Muscle Health Part 2

Is it Time to
Move On from BMI?

Measuring your body mass index (BMI) might not give an accurate picture of your overall health. A better measurement might be lean body mass (LBM), which measures muscle mass–a predictor of your health–within the whole composition of your body.

Illustrations by Guilherme Henrique

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Since the 1980s, people have used two simple measurements to create a picture of their overall health: their height and weight. When you divide your weight in kilograms by your height in meters, and then by that height number again, you get your body mass index, commonly called your BMI. Doctors use this number to tell you if you’re underweight, normal weight, overweight, or obese. General guidelines say that people with a normal BMI are healthy; those in any other category are most likely not healthy.

If that seems too simple, that’s because it is–deceptively so, says Suzette Pereira, an Abbott researcher who studies the role of muscles in health and disease. She explains that weight alone does not give a complete picture of overall health, because it overlooks “the intricacies of body composition”–that is, the ratios of muscle, fat, bone, and fluid in your body. Regardless, the guidelines became so widely accepted that in 2015 the U.S. Equal Employment Opportunity Commission proposed a regulation that would allow businesses to penalize workers up to 30 percent of health insurance costs if their BMIs did not fall into a certain range.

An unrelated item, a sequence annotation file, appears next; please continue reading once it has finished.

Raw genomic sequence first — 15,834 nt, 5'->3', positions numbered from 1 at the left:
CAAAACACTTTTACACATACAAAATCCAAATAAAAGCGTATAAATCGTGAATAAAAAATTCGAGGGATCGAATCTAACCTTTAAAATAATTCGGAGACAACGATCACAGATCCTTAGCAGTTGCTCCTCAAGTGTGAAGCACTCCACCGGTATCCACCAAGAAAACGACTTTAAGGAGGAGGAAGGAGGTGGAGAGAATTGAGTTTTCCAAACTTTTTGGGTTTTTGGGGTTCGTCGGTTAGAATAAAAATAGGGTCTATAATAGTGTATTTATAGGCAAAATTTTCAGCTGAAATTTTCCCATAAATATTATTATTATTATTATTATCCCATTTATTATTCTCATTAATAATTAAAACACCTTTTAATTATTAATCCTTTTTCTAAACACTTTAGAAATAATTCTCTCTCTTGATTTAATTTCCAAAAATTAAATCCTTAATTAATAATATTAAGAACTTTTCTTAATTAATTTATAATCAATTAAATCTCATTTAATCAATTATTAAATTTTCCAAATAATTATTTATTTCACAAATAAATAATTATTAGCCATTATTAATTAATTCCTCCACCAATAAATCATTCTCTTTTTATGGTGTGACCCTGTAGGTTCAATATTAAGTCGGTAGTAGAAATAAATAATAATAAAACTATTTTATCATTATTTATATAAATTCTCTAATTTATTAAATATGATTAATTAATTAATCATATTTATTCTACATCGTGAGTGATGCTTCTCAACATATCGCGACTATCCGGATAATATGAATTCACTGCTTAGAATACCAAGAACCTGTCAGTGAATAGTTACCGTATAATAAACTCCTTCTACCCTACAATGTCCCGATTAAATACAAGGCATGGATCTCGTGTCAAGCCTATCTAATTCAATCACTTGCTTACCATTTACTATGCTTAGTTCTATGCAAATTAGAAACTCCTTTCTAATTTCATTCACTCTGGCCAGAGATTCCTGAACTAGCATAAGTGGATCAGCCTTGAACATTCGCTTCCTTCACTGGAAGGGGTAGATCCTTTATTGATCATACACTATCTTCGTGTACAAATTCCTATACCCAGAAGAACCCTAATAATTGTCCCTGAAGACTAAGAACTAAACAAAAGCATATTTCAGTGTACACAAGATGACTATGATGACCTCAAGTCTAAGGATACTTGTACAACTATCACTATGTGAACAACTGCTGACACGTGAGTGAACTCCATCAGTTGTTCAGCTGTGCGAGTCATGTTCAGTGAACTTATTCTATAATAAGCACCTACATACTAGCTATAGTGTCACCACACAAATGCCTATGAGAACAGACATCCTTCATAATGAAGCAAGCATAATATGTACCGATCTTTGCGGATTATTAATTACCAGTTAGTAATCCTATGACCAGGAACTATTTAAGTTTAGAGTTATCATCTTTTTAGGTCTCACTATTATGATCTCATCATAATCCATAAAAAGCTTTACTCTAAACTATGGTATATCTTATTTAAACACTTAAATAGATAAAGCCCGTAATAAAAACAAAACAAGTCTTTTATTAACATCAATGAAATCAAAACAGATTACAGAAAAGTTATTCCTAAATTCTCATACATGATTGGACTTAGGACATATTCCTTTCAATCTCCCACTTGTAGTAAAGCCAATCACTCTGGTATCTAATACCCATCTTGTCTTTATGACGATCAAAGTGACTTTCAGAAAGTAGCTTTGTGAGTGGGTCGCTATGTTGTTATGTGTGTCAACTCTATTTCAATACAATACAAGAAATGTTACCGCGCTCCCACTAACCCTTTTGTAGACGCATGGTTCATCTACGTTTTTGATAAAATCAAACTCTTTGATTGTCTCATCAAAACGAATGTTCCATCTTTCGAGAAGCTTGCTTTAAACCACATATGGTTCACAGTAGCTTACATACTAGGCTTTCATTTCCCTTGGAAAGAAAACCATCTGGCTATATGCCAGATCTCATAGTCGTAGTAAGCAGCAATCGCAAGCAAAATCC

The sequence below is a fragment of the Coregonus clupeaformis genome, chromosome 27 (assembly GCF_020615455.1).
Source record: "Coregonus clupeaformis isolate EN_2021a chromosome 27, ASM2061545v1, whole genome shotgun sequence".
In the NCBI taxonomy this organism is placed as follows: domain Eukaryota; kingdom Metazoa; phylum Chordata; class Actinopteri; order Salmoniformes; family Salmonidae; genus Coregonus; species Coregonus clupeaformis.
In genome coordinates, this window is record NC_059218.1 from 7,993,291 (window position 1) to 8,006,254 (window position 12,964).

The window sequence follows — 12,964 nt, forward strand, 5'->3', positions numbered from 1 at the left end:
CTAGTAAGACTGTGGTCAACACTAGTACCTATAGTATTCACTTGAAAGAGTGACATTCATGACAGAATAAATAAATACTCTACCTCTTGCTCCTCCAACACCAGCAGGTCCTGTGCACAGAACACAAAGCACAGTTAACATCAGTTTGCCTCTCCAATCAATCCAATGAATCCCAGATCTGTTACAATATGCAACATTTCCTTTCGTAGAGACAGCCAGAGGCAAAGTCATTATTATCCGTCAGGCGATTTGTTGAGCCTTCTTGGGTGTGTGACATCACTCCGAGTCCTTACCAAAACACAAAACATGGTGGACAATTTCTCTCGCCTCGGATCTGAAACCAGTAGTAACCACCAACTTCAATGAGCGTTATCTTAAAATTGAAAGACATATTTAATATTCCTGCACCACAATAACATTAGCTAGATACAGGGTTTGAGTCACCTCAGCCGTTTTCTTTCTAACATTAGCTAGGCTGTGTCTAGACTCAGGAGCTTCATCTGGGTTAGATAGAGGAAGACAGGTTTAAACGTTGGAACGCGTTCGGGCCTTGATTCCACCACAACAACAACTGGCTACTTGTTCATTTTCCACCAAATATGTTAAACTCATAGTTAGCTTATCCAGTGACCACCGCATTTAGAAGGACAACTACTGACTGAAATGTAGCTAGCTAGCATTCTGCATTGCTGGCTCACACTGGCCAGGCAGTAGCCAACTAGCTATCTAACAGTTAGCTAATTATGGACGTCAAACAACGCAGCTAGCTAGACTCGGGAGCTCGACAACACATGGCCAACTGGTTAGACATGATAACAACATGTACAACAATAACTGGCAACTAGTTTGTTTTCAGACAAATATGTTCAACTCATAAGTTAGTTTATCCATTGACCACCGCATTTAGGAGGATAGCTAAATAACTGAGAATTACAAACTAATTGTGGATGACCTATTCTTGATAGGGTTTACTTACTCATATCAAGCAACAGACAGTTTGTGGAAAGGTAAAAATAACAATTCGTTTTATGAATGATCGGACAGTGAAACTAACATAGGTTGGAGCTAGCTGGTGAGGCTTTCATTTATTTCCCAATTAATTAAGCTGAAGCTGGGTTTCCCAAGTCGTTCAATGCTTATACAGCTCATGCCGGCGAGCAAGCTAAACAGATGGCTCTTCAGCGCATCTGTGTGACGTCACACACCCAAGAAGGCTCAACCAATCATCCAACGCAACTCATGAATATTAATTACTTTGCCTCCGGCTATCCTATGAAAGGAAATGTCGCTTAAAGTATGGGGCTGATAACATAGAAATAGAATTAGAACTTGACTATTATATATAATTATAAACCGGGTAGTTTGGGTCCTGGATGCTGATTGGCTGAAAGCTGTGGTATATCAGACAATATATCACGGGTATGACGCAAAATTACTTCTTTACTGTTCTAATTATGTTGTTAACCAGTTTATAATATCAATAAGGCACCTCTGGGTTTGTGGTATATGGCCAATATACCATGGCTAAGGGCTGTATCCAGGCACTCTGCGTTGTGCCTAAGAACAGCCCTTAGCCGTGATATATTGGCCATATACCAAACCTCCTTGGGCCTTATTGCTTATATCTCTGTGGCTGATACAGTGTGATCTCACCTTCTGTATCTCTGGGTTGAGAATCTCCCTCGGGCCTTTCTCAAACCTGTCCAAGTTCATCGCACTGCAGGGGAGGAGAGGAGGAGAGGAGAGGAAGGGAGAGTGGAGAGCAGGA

After the EEOC proposal, a group of psychologists at the University of California, Los Angeles, set out to determine if BMI was as telling as accepted. The team measured subjects’ BMIs as well as metabolism and blood pressure. The results challenged the quality of BMI as an indicator of overall health: Nearly half of the people whose BMIs labeled them as overweight or obese were in fact healthy, while more than a third of people with normal BMIs were deemed unhealthy.

BMI also misses other information that is important to understanding our overall health.

Because it is based on weight, it doesn’t differentiate between fat and muscle. That means it tells us nothing about body composition–and that’s a problem, because body composition can tell us how much muscle mass we have, and the ratio of muscle to fat in our bodies. Knowing how much muscle we have, and how strong that muscle is, can tell us whether we are at risk of falling, slower recovery from injury, and progression of chronic illness, to name a few. Lean body mass offers that missing insight by clarifying how much muscle mass we have.

Having sufficient muscle mass and strength is important on a day-to-day basis. What’s more, it’s a huge factor in being able to bounce back from injury and illness. Thankfully, muscle loss and related functional decline is gaining awareness, and emerging as a prominent consideration for older adults. Sarcopenia, which is the clinical name for muscle loss with associated loss of strength or function in aging adults, has even recently been assigned an international classification for disease by the Centers for Disease Control and Prevention, upping its visibility as a medical issue.

BMI Vs. LBM

With the same body type, they must be equally healthy. Or are they?

BMI Vs. LBM

Even for two people with the same BMI measurement, body composition can look wildly different.

An overweight person may be considered unhealthy based on BMI, but actually have a higher muscle-to-fat ratio than a person with a normal or low BMI. Likewise, a person with a low BMI may have more muscle mass than a person with a normal BMI, thus setting them up to be healthier in old age–but if their doctors focus solely on BMI, they’ll miss this.

BMI vs. LBM

With the same body type, they must be equally healthy. Or are they?